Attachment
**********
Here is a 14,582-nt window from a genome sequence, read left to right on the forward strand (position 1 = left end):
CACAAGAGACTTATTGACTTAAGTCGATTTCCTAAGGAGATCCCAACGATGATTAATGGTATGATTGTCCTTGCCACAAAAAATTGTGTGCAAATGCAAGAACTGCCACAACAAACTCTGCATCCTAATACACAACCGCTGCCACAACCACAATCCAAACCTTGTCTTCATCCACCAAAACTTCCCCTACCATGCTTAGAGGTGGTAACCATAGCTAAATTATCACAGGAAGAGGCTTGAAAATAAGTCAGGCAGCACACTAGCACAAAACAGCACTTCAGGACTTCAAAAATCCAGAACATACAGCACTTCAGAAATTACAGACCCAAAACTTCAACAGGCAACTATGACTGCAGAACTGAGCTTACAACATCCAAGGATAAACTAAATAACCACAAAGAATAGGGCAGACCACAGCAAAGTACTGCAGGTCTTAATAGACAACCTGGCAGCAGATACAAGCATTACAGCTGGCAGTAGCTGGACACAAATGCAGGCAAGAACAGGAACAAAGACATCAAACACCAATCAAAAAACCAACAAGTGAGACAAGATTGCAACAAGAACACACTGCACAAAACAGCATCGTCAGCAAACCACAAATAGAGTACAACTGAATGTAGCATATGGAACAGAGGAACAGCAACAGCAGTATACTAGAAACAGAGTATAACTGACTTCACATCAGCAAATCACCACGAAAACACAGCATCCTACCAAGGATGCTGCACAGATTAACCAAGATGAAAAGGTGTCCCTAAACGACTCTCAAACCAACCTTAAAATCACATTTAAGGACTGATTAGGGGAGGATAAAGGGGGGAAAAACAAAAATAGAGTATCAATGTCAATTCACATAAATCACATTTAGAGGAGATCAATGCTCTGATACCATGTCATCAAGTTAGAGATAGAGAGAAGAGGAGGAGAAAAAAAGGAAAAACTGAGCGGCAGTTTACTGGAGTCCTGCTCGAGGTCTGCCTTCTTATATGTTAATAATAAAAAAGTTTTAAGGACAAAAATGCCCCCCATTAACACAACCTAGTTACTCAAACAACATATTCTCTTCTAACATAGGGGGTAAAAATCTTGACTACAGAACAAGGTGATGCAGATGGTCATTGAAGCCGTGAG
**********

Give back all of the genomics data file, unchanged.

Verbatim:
Here is a 14,582-nt window from a genome sequence, read left to right on the forward strand (position 1 = left end):
CACAAGAGACTTATTGACTTAAGTCGATTTCCTAAGGAGATCCCAACGATGATTAATGGTATGATTGTCCTTGCCACAAAAAATTGTGTGCAAATGCAAGAACTGCCACAACAAACTCTGCATCCTAATACACAACCGCTGCCACAACCACAATCCAAACCTTGTCTTCATCCACCAAAACTTCCCCTACCATGCTTAGAGGTGGTAACCATAGCTAAATTATCACAGGAAGAGGCTTGAAAATAAGTCAGGCAGCACACTAGCACAAAACAGCACTTCAGGACTTCAAAAATCCAGAACATACAGCACTTCAGAAATTACAGACCCAAAACTTCAACAGGCAACTATGACTGCAGAACTGAGCTTACAACATCCAAGGATAAACTAAATAACCACAAAGAATAGGGCAGACCACAGCAAAGTACTGCAGGTCTTAATAGACAACCTGGCAGCAGATACAAGCATTACAGCTGGCAGTAGCTGGACACAAATGCAGGCAAGAACAGGAACAAAGACATCAAACACCAATCAAAAAACCAACAAGTGAGACAAGATTGCAACAAGAACACACTGCACAAAACAGCATCGTCAGCAAACCACAAATAGAGTACAACTGAATGTAGCATATGGAACAGAGGAACAGCAACAGCAGTATACTAGAAACAGAGTATAACTGACTTCACATCAGCAAATCACCACGAAAACACAGCATCCTACCAAGGATGCTGCACAGATTAACCAAGATGAAAAGGTGTCCCTAAACGACTCTCAAACCAACCTTAAAATCACATTTAAGGACTGATTAGGGGAGGATAAAGGGGGGAAAAACAAAAATAGAGTATCAATGTCAATTCACATAAATCACATTTAGAGGAGATCAATGCTCTGATACCATGTCATCAAGTTAGAGATAGAGAGAAGAGGAGGAGAAAAAAAGGAAAAACTGAGCGGCAGTTTACTGGAGTCCTGCTCGAGGTCTGCCTTCTTATATGTTAATAATAAAAAAGTTTTAAGGACAAAAATGCCCCCCATTAACACAACCTAGTTACTCAAACAACATATTCTCTTCTAACATAGGGGGTAAAAATCTTGACTACAGAACAAGGTGATGCAGATGGTCATTGAAGCCGTGAG